What I suggest could be the best when we go to these conferences where there are signing ceremonies, we should push these developed countries to say you are the people generating the CFCs, why do you not give us the capacity to measure what you are saying is responsible for the disruptions because certainly, they could have the capacity but we do not have that capacity and we are expected to just sign. Why do we not push them to say can you capacitate our Belvedere Weather Station and all other stations in the country so that we are able to say effectively temperatures are increasing in the country, but we do not have that evidence and we just say the world is warming? It is called warming in America but are we sure it is warming in a country like Zimbabwe when we have not measured anything?

          So, Madam Speaker, I do not want to say I support, or I do not support because whether we sign or not – somebody says the people of Chegutu West, but to me as a representative of the people of my area, I do not think these protocol affects anything other than just join the band - wagon like all others because certainly we do not verify and stand on scientific evidence to try and convince anyone that we have signed in Zimbabwe. We have reduced so many percentages of our emissions because we do not have the capacity to measure. If it has been measured, the figures that we are given by somebody else from a satellite image and its current level of development does not just measure gases?

          Madam Speaker, I do not want to say I support or I do not support, to me these are some of useless protocols that never benefit Third World countries. The next thing is do not emit carbon dioxide but we need carbon dioxide to generate electricity at Hwange Power Station there. If we stop generating carbon, which means we should stop generating the energy and once we stop that we will be forced to bring energies but at our level we are far inadequate in terms our energy capacity. We do not have enough of the coal powered stations but now we are told to stop the coal fired stations, move on to hydrogen and other clean energies. We move on to these but we are still not having the capacity to generate the little that is there.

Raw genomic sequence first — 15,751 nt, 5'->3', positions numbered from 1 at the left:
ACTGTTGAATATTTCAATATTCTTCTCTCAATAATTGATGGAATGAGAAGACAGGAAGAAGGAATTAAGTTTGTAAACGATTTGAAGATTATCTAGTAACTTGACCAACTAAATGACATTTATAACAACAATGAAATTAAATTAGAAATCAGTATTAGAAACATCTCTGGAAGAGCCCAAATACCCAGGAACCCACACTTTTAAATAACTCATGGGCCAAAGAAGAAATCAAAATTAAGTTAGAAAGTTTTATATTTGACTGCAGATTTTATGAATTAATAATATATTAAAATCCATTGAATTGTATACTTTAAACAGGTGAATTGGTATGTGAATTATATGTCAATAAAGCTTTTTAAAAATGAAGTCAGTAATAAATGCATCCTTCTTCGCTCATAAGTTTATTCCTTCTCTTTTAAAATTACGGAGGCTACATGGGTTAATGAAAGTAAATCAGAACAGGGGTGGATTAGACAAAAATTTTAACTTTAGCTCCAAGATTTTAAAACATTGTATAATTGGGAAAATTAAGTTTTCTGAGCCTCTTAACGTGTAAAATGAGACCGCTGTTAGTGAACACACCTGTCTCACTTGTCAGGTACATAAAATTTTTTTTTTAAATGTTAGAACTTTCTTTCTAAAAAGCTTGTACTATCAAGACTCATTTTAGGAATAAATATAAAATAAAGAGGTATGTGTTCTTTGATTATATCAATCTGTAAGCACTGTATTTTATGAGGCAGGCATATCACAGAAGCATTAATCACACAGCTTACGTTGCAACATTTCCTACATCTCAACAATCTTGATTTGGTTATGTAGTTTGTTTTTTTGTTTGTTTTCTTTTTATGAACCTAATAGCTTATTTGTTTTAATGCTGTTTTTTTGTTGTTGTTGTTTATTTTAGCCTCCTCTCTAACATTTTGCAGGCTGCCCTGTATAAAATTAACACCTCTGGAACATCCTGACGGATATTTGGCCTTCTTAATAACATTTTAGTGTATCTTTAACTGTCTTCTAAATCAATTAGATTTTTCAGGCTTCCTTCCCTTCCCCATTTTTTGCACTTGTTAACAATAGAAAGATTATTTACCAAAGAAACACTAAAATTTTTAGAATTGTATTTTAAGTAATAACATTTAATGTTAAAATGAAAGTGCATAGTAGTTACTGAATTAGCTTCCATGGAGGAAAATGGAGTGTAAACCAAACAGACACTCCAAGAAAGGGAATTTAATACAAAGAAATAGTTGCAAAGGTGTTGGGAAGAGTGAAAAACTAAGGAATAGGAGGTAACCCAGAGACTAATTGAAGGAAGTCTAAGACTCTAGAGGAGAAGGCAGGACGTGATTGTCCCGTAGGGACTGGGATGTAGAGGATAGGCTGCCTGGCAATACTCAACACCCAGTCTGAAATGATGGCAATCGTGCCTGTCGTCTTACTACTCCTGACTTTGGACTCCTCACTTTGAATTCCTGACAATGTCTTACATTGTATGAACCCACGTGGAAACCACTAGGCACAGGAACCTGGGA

We have a lot of coal reserves in the country and what will happen to all of those things. These are some of the things that when our Ministers go out, they must critically analyse, if need be, they must not sign. They must bring those protocols and have a scientists’ conference with our local scientists and see how best we go around some of those things because they will hit us in the future. They will certainly Madam Speaker and mark my words and very soon we will be told not to use our coal reserves because they generate a lot of chloroform carbons which destroy the ozone layer and next we will be importing energy from them. Madam Speaker, I just wanted to raise these issues. They may not be popular but that is what I think is in position. I thank you.

          (v)HON. DUTIRO: Thank you very much Hon. Speaker for giving me a chance to contribute. It is true that we lack knowledge with regards to climate change as well as weather patterns as we do not have the machinery that is necessary to do the job . That shortage of machinery and knowledge about what is happening with regards to the weather has dire consequences for the masses as it results in hunger. People are also exposed to natural disasters. There is also shortage of water because dams have nothing. We have no option but to follow those measures from nations that are well equipped and funded. It is important for us to also add our signature to these two agreements as we will be able to add a voice when we are part of them. There is nothing we can do given that one is not part of that union.  For example, our Meteorological Department has equipment that they have not received from |Germany just because of a small amount left. We do not have that amount.  Thank you.